Article in "Dancer Magazine" this month...

9:35 AM / Posted by Ashley /

You can check it out on your local newsstand or at http://danceruniverse.com/stories/issues/200810/one_on_one_with_tyce_diorio-O29/ . Not only is Tyce a dynamic performer but he's very humble and fun to interview! Of course, out of all his credits, I personally am most excited about his performance in "The Newsies". Best movie EVER! The other stuff is good too...


One on One with Tyce Diorio
by Ashley Marinaccio — Oct 14, 2008

Tyce Diorio is now a household name thanks to the success of FOX’s hit reality show “So You Think You Can Dance?” But most of the program’s younger viewers don’t realize that Diorio made his small-screen debut on a different form of reality television years ago -- at age 17 he was a winner on “Star Search.” Following his record-breaking winning sweep on “Star Search,” Diorio moved to Los Angeles to join Paula Abdul’s “Under My Spell” world tour, where he also made appearances in some of her videos and on award shows. The rest is history.
“When I returned to L.A. after the tour, I went back to the beginning and trained with Paula Morgan for four years,” said Diorio. “I did four-hour private lessons with her a day. It wasn’t enough that I was just working as a dancer. I needed to retrain to sustain a lifetime of dance. I had high hopes.”
Diorio’s commitment, work ethic and positive attitude have certainly paid off. Since then, a few of the many credits on his resume include touring with Janet Jackson on her Velvet Rope World Tour along with appearances in “If” and “Together Again” music videos. He has also toured with Ricky Martin, Celine Dion, Mya, *NSYNC and Jennifer Lopez, in addition to working on movies and television sets including "Mr. and Mrs. Smith," "13 Going on 30," "That 70’s Show," "The Tyra Banks Show," "The Academy Awards," "American Music Awards" and "Fame." Diorio has graced the Broadway stage in "Chicago" and "Fosse" in addition to being the founder of Entyce productions, which produces workshop classes with faculty from SYTYCD and choreographers in the industry.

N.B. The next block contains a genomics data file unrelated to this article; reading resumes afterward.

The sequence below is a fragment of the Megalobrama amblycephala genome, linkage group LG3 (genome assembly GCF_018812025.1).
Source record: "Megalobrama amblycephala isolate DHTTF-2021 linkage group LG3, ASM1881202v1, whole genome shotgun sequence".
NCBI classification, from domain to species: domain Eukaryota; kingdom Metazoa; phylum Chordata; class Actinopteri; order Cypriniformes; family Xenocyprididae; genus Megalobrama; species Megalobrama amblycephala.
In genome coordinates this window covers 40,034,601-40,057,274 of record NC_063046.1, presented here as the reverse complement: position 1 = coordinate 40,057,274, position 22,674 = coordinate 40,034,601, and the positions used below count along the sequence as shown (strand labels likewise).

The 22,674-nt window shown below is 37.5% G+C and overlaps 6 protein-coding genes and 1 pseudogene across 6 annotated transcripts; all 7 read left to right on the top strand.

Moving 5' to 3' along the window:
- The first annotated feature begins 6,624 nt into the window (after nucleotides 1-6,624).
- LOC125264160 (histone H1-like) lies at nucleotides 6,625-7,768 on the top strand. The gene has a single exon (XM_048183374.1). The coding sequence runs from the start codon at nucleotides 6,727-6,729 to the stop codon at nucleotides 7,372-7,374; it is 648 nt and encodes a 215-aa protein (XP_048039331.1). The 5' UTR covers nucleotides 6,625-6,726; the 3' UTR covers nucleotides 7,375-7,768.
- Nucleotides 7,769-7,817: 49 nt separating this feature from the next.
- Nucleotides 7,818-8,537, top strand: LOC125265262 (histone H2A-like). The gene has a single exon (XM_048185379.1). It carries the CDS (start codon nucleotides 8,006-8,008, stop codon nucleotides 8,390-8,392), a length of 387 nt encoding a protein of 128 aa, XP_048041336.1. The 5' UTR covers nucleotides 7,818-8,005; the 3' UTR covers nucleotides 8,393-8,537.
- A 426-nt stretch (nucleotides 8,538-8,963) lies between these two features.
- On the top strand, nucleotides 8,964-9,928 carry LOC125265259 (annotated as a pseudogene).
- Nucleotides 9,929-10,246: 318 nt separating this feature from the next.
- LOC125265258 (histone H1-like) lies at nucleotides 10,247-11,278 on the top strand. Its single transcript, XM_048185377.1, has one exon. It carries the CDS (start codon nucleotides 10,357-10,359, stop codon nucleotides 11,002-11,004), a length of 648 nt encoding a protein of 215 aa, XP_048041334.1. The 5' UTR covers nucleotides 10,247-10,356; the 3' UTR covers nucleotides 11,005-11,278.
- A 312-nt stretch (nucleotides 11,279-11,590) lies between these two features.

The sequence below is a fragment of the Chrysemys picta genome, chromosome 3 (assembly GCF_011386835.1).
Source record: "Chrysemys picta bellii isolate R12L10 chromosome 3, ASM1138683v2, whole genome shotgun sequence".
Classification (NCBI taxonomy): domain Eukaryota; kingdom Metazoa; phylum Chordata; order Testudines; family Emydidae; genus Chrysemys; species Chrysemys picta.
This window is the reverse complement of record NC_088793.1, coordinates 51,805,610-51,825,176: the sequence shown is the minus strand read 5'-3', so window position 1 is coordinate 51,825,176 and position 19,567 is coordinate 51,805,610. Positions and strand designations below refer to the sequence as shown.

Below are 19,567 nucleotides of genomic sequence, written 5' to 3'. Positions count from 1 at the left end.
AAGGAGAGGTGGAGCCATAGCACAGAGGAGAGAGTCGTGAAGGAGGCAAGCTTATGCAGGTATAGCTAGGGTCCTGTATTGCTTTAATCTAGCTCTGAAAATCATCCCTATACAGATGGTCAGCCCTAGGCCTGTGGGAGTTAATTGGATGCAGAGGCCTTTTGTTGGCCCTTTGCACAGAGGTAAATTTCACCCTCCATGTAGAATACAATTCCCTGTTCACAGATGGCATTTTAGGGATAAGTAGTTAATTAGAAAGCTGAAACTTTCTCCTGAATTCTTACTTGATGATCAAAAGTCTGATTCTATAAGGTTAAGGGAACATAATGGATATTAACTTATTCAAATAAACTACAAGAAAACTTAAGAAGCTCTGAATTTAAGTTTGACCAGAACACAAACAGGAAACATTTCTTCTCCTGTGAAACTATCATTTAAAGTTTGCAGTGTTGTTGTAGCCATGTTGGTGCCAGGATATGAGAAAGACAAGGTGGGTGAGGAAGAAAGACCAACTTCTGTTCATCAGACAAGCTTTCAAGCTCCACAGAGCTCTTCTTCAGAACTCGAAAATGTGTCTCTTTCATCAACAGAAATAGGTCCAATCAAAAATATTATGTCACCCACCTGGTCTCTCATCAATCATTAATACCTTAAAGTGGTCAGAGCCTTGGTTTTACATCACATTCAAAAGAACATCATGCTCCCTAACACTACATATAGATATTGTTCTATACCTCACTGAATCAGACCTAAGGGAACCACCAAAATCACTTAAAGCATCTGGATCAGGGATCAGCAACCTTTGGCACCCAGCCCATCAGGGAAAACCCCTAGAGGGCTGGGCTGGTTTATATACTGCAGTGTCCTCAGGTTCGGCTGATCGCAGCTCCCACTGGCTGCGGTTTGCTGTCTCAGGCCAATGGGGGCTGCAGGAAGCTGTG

“Entyce does three dance workshops per year where we bring in guest choreographers and dancers. We have classes all day long and sessions on the industry. There is no pressure to feel like you need to compete.”
The Entyce workshops are done in the New York City metro area. Some of the top-notch choreographers that will be joining Entyce this fall include the choreographer of “High School Musical,” (***what’s this person’s name???***) and Mia Michaels, and dancers from Janet Jackson’s tour.
Although he’s hit the big time now, he comes from humble beginnings. Diorio is a Brooklyn native who trained at Horizons Dance Center.
“It’s still there today and is a great studio,” Diorio said. “I actually started with ballroom dance. I was in the ballroom competition doing cha-cha, swing and foxtrot. I was in the U.S. ballroom championship for young kids. My versatility is attributed to that foundation.”
As a young dancer, his influences included Mary Ann Lamb, Jerome Robbins and Desmond Richardson.
“They are such icons in the industry and have such longevity in the world of dance and theatre,” he said. “Jerome Robbins’ Broadway was one of the shows that really touched me. It was a dancer’s dream to be in that show. I saw it 13 times. That was the choreographer in me a long time ago.”
Diorio attended the LaGuardia High School of Performing Arts in New York City where he studied Martha Graham technique and ballet for several hours a day in addition to his regular academic curriculum.

“There was no jazz option offered at that time,” he said adding that he had a great base. Following high school graduation and his appearance on “Star Search”, he moved to Los Angeles.